The museum itself was well-integrated into the event. In some ways, this event reminded me of the Ontario Science Centre's YouTube Meetup in 2008--a real-time, physical event to support an online community. One of the concerns at the YouTube Meetup was the disconnect between the museum and the participation; for many attendees, the science center just became a venue for a social experience. In this case, because our current exhibition includes a gallery of things made by Ze Frank's community, it was natural for weekend participants to be enthralled by and want to engage with the exhibition itself. Also, our museum-wide approach to participation suited this community well; they really enjoyed exploring other floors and participating in activities that had nothing to do with Ze Frank except in the ways that our philosophy and his are well-aligned. I loved meeting so many people who were surprised and delighted by the participatory approach of our museum--it made it feel like this was a place "for them" instead of a place that was hosting them.

As always, I learned a lot from Ze Frank's unique approach to community participation. One of the regrets of this project for me is that Ze and I have had so little time to really talk about how we think about engaging people in active participation--we've just been busy making it happen. But during the weekend, Ze gave a couple talks that opened up new pathways for me, especially around designing participatory experiences that spread and grow. A couple of key points I got from him:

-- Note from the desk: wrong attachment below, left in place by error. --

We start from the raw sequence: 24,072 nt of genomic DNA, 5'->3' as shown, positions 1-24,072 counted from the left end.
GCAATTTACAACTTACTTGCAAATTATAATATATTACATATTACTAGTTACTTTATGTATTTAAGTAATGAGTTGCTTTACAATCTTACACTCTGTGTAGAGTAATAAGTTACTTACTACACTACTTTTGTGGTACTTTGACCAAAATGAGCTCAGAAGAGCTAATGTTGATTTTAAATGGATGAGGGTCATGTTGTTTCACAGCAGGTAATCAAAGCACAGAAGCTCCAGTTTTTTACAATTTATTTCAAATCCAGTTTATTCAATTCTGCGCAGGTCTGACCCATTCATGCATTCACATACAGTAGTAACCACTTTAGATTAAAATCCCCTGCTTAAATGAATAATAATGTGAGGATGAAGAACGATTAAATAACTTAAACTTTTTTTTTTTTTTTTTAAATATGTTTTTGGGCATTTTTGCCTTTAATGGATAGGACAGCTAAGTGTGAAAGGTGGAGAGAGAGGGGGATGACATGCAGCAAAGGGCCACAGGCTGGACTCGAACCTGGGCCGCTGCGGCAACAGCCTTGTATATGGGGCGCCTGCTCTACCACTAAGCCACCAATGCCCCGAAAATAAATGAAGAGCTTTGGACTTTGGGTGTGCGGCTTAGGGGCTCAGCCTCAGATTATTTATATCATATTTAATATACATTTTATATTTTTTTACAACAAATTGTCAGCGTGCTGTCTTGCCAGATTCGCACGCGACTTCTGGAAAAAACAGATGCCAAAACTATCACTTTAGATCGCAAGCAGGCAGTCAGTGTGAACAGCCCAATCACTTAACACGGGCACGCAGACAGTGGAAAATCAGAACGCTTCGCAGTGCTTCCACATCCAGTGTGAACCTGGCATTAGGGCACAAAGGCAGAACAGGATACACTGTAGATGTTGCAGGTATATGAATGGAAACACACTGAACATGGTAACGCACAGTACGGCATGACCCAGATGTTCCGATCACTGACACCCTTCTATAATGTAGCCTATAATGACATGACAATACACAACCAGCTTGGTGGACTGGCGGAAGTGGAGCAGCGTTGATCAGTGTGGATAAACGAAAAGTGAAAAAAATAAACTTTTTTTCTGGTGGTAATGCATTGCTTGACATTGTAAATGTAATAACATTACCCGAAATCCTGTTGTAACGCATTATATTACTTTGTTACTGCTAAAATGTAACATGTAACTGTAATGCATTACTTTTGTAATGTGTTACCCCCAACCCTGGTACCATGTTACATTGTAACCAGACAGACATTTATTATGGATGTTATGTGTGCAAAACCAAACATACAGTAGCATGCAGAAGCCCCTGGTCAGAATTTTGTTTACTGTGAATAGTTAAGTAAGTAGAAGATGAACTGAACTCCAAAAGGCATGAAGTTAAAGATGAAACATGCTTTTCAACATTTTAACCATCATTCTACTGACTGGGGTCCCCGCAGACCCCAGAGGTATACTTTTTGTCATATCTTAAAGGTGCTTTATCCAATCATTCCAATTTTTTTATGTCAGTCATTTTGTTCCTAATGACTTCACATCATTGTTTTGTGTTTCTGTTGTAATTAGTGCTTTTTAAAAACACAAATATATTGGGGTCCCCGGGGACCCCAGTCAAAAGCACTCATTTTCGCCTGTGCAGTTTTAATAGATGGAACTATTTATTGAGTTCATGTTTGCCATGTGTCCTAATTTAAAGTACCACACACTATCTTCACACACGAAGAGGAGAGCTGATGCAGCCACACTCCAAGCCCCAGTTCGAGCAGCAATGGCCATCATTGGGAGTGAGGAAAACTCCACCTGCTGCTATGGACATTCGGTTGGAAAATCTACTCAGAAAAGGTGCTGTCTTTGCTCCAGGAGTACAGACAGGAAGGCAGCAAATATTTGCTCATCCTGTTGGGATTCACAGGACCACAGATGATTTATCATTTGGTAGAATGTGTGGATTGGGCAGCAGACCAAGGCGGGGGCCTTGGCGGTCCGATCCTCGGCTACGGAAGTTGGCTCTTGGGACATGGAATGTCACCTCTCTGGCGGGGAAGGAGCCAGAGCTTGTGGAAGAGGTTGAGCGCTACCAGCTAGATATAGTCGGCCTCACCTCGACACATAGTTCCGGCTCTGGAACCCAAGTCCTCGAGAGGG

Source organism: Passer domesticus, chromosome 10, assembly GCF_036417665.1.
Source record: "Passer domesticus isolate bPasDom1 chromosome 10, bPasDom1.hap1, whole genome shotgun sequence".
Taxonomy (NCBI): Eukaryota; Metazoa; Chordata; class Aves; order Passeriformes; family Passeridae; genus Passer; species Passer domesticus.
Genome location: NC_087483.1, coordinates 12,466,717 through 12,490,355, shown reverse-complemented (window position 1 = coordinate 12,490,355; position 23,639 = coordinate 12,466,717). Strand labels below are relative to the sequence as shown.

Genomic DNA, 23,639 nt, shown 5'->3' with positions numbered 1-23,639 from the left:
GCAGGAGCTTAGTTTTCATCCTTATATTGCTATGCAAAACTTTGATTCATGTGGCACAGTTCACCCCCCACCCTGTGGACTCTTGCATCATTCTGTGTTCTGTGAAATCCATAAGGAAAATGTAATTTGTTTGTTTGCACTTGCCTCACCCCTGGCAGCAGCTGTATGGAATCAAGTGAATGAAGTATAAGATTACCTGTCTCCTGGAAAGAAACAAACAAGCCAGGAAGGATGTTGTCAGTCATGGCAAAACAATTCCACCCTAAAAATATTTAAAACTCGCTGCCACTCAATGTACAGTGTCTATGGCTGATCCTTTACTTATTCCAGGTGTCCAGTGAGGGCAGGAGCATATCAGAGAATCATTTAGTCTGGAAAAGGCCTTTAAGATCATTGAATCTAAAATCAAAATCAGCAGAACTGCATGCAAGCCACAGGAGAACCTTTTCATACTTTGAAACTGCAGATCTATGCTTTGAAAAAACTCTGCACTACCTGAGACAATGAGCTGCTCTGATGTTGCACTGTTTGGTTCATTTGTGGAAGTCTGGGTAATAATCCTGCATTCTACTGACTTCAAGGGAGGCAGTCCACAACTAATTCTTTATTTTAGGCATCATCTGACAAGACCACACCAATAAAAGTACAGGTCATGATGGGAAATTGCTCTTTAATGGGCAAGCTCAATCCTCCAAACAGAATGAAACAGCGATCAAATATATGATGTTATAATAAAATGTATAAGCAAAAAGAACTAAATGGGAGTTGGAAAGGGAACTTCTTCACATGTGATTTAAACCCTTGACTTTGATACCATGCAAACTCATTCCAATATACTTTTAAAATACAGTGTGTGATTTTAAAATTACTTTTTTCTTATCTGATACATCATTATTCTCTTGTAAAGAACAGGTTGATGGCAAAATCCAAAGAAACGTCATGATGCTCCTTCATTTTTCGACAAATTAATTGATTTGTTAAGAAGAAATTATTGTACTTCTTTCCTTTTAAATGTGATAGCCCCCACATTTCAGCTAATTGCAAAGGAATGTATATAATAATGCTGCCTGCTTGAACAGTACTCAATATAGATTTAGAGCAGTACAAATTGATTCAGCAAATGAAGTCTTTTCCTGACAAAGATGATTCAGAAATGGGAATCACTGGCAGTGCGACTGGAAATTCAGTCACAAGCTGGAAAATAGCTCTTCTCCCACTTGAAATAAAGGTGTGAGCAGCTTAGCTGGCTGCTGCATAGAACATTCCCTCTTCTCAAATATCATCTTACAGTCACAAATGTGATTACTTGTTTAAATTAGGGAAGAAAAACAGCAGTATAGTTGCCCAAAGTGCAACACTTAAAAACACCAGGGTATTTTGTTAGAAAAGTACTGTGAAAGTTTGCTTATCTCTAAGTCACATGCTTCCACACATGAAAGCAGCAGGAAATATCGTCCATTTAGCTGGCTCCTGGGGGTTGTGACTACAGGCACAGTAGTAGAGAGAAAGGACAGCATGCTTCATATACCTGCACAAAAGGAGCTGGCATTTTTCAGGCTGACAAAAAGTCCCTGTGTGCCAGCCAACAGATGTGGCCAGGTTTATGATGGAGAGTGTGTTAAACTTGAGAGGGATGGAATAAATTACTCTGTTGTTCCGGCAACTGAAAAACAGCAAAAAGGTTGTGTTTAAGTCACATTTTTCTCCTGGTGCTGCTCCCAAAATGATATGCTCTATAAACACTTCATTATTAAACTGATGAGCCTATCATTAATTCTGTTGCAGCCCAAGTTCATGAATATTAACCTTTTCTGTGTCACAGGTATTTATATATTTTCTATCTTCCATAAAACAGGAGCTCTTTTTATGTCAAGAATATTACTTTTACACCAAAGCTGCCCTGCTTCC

1. Make sure to develop prompts or projects that are both interesting to DO and to experience as an audience. This is something I strongly subscribe to--a huge percentage of any audience is more likely to spectate than to contribute. But on the web, it's even more important than in a museum. In a museum, if something is appealing to watch, a person might share it by taking a photo or talking about it with a friend. Online, if something is appealing, a person can share it in a million ways via social media. Ze talked about having a personal filter on project ideas that really focuses on ensuring that the activity AND the resulting content is appealing to share.